A big question facing theatre is how to support early to mid-career artists. “You have to pay people,” Orr says. “There are loads of schemes to develop artists, and that’s great, but at the end of the day you need to give proper commissions, pay people appropriately, give the best financial deals. There’s a problem where people like to develop artists at the very early stages but once the first show is done it’s: see you later.”

They both think there is a lack of financial and creative support for companies making the jump from ‘emerging’ to ‘mid-career’. Turney says: “Artists find little pots of money at the beginning, but then find it difficult to transition into the main house… There’s a conveyor-belt feeling.”

Incoming’s model tries to push against this, with more established companies such as The Pappy Show and Police Cops making a return to the festival this year, alongside debut companies such as This Noise and Ugly Bucket.

No One Is Coming to Save You by This Noise
No One Is Coming to Save You by This Noise

“We’re having ongoing conversations with our companies,” Orr says. “Say, if a company couldn’t perform one year, then we could give them a slot the following year.” It’s a unique model for a theatre festival, especially set against something like the Edinburgh Festival Fringe.

“The fringe obviously allows companies to have a full four week run,” Orr says, “and we only offer three performances. But it’s incredibly expensive and difficult for companies to go up to the fringe.”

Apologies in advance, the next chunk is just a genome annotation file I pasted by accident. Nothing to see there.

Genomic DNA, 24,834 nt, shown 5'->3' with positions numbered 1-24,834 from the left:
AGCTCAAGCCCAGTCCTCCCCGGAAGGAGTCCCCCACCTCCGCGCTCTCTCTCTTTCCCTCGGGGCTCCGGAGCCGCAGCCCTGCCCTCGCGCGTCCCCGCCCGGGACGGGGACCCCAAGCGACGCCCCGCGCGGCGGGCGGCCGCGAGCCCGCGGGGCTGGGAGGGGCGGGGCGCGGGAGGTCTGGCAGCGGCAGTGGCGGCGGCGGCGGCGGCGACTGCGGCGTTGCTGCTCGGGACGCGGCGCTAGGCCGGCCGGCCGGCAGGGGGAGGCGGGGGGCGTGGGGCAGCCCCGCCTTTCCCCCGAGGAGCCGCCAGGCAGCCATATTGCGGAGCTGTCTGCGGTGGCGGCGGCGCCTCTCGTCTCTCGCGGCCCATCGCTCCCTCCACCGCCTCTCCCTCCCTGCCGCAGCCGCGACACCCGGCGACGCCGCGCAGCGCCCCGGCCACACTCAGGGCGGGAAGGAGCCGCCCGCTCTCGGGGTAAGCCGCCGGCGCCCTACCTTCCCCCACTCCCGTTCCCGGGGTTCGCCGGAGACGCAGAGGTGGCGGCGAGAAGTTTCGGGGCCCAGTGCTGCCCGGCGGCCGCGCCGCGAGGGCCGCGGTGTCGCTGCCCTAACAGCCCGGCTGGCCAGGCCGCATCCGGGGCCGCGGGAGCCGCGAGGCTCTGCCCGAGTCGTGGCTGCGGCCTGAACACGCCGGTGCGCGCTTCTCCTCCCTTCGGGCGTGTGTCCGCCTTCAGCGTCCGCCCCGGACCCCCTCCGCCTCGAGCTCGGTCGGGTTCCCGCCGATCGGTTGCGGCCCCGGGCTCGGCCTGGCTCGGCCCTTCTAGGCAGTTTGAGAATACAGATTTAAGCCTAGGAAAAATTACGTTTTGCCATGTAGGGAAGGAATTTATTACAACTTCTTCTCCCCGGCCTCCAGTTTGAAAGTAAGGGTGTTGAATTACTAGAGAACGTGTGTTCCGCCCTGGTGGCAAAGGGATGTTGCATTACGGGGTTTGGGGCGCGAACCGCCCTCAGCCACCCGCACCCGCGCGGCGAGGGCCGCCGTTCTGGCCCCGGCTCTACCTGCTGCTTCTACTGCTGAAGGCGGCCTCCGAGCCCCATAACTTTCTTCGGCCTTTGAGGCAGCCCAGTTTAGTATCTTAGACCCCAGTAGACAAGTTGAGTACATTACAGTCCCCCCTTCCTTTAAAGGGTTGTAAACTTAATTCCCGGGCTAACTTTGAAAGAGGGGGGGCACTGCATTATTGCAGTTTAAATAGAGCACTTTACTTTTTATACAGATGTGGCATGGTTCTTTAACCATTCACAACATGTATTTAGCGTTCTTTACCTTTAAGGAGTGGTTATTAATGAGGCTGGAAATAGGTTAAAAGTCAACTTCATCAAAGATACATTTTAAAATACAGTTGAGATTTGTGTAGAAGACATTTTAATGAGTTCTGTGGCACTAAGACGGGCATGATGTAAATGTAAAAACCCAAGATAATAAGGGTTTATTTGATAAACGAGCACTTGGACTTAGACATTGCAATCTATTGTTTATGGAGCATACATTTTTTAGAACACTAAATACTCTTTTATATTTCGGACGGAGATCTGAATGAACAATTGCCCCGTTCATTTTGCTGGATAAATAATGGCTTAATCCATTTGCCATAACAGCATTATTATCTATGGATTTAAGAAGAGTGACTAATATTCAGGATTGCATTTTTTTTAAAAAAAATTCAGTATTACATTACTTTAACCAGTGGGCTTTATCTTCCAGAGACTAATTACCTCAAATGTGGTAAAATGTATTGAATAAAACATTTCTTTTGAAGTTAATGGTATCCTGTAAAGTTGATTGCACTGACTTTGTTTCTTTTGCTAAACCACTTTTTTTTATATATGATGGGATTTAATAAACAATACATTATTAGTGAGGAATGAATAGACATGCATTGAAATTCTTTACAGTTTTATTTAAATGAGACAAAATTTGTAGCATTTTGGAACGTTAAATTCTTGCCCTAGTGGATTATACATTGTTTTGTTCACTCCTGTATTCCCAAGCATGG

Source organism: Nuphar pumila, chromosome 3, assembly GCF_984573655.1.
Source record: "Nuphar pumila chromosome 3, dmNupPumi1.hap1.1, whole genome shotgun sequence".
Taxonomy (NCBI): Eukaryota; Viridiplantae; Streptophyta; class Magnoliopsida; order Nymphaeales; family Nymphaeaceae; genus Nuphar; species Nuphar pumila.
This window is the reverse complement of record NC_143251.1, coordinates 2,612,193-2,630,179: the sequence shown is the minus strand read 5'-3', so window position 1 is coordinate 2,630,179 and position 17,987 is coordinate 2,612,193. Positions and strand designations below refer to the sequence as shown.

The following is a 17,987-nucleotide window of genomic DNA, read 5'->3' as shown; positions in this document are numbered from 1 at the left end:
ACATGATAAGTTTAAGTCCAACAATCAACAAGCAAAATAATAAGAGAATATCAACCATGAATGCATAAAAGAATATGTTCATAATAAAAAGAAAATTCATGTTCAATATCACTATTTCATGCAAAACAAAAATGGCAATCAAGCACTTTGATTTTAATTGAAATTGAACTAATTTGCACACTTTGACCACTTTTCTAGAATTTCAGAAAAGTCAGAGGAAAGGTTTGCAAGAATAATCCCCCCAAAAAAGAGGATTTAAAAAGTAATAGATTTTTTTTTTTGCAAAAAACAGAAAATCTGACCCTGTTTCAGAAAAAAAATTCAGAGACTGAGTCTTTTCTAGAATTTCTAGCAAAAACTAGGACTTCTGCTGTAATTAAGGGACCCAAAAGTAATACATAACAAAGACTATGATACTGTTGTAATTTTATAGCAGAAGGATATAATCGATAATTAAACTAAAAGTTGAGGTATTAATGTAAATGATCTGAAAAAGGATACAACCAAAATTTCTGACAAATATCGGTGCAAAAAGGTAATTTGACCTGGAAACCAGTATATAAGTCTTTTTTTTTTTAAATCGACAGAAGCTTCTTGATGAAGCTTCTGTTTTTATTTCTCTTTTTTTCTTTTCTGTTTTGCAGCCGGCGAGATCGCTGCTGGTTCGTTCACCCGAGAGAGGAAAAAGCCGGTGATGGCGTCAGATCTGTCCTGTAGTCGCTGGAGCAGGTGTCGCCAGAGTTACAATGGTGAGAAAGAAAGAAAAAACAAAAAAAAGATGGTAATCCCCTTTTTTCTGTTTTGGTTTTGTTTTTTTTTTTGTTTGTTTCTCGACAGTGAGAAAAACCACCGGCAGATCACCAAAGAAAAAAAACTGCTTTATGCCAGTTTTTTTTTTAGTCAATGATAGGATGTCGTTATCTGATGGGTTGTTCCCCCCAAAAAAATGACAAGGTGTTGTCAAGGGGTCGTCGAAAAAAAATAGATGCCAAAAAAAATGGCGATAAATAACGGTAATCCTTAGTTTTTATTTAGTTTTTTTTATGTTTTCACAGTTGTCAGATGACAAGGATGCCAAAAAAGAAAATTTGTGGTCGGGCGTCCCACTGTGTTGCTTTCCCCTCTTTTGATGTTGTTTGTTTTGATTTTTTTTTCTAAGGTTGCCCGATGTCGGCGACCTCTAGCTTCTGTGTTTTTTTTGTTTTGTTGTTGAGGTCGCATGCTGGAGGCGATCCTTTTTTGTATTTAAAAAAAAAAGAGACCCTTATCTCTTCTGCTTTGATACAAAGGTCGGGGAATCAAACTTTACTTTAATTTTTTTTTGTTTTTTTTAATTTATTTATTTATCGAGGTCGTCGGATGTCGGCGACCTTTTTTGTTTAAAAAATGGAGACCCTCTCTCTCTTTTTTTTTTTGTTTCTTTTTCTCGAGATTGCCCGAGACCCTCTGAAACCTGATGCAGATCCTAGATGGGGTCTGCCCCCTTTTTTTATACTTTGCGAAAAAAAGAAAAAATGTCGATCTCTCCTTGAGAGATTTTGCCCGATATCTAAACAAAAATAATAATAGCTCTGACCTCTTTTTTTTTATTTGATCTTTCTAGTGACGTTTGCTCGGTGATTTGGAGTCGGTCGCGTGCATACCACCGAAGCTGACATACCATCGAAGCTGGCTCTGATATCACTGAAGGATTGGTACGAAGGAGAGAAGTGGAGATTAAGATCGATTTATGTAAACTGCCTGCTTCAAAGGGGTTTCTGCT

Incoming’s curated programme also allows for a more congenial and productive relationship between programmer and artist in a way that is impossible at a larger festival.

And, as for the main problems facing young theatre companies? “The bottom line is that we need to pay everybody, but there isn’t enough money, and we all know it,” Turney says. “Everyone is doing their best. The problem is that the fucking Tories have destroyed the ability for people to get into the arts and it’s becoming the playground of an elite and privileged few.”

She stresses the importance of mentorship and openness in the industry. “It’s why our ticket prices [£5 for every performance, with 380 free tickets being offered to marginalised groups] are non-negotiable with our venues – because if you’re not accessible, then what are you doing?”


Incoming Festival is at Manchester’s Home, Bristol’s Tabacco Factory Theatre and at the New Diorama in London until June 30. For more go to incomingfestival.com

Meet the theatremakers who brought a touch of Nordic noir to the Brighton Fringe Festival

We need your help…

When you subscribe to The Stage, you’re investing in our journalism. And our journalism is invested in supporting theatre and the performing arts.

The Stage is a family business, operated by the same family since we were founded in 1880. We do not receive government funding. We are not owned by a large corporation. Our editorial is not dictated by ticket sales.

We are fully independent, but this means we rely on revenue from readers to survive.

Help us continue to report on great work across the UK, champion new talent and keep up our investigative journalism that holds the powerful to account. Your subscription helps ensure our journalism can continue.

loading...
^